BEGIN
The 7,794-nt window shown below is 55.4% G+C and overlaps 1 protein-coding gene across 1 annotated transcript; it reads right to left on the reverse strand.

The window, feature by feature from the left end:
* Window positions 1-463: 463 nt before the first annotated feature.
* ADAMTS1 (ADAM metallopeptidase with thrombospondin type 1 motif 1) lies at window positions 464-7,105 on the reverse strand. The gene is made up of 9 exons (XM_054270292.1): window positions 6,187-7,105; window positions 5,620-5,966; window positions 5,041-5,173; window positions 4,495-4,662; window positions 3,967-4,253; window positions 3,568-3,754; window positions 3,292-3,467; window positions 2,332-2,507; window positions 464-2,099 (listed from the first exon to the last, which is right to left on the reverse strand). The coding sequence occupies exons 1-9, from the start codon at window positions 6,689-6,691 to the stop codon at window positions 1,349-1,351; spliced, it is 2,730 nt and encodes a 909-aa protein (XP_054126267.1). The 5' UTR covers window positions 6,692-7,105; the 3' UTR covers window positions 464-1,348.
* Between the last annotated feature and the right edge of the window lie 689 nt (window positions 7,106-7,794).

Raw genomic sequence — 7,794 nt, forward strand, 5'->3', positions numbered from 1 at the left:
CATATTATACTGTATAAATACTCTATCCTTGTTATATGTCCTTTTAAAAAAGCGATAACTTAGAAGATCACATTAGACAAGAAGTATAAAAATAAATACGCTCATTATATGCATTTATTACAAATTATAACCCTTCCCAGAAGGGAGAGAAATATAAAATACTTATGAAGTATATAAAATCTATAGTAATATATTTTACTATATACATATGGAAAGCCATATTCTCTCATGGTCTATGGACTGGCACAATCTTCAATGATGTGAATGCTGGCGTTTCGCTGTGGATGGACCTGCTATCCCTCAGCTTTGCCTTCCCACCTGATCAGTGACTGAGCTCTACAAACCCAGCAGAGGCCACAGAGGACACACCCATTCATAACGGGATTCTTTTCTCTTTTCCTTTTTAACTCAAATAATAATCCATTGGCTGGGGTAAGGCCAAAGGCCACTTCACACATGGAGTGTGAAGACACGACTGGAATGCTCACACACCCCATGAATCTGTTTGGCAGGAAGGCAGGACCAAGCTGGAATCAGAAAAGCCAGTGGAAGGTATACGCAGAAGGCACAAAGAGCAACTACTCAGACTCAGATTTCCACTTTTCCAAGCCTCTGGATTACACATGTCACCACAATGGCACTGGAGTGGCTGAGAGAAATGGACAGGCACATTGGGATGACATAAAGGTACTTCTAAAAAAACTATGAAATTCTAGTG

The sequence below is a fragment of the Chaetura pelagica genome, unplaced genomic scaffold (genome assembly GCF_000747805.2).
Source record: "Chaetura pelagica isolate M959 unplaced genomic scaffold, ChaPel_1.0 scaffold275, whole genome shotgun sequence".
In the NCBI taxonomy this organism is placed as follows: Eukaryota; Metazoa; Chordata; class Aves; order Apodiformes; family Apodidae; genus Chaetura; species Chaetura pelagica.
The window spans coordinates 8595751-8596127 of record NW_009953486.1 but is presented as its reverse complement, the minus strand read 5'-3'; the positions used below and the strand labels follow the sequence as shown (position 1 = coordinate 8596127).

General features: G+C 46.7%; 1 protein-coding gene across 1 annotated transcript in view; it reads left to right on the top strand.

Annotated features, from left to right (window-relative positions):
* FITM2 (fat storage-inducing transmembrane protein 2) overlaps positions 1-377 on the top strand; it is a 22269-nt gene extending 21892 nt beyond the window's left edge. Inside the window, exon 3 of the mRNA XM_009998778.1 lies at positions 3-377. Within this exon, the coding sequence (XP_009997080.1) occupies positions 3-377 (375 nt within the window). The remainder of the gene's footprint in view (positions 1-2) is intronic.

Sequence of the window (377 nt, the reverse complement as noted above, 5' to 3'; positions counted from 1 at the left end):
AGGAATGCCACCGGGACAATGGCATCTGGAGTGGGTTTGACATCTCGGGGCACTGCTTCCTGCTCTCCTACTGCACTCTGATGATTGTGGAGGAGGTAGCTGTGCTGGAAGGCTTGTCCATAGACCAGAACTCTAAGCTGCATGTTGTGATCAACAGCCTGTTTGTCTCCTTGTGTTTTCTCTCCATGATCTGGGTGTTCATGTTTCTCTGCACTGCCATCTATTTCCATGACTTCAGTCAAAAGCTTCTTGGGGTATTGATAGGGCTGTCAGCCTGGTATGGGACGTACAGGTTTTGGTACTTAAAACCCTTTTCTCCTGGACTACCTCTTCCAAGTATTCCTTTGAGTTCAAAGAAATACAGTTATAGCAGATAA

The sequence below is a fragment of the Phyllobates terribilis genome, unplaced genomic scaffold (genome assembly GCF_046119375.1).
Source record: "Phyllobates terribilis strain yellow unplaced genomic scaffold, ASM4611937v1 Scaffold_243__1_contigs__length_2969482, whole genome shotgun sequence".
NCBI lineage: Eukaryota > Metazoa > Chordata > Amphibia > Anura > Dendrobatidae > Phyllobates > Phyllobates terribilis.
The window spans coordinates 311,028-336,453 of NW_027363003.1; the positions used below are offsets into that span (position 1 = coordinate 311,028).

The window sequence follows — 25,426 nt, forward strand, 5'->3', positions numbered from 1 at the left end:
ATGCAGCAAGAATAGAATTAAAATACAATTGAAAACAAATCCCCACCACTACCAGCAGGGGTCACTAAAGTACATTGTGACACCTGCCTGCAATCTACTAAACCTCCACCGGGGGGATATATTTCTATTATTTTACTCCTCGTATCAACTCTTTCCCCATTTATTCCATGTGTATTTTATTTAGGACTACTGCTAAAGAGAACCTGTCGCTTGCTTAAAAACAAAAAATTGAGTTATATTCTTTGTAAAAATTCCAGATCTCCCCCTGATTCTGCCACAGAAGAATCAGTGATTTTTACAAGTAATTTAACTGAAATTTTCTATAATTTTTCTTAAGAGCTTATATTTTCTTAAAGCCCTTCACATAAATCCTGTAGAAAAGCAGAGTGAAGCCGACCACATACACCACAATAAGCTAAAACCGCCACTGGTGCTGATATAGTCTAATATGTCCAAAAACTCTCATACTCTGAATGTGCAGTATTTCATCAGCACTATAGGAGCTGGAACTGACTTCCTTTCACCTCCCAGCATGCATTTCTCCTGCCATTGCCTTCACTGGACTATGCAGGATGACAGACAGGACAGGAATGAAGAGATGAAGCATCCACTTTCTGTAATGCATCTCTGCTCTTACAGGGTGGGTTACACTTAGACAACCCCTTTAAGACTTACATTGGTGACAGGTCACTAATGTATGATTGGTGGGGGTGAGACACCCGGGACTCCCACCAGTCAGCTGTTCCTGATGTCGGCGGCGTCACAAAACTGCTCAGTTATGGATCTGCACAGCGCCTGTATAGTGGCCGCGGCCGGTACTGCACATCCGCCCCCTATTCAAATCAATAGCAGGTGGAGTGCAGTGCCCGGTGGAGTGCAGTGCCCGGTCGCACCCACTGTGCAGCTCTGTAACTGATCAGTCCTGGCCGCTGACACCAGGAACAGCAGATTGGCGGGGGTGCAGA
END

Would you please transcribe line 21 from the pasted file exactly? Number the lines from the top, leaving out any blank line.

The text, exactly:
The window sequence follows — 25,426 nt, forward strand, 5'->3', positions numbered from 1 at the left end: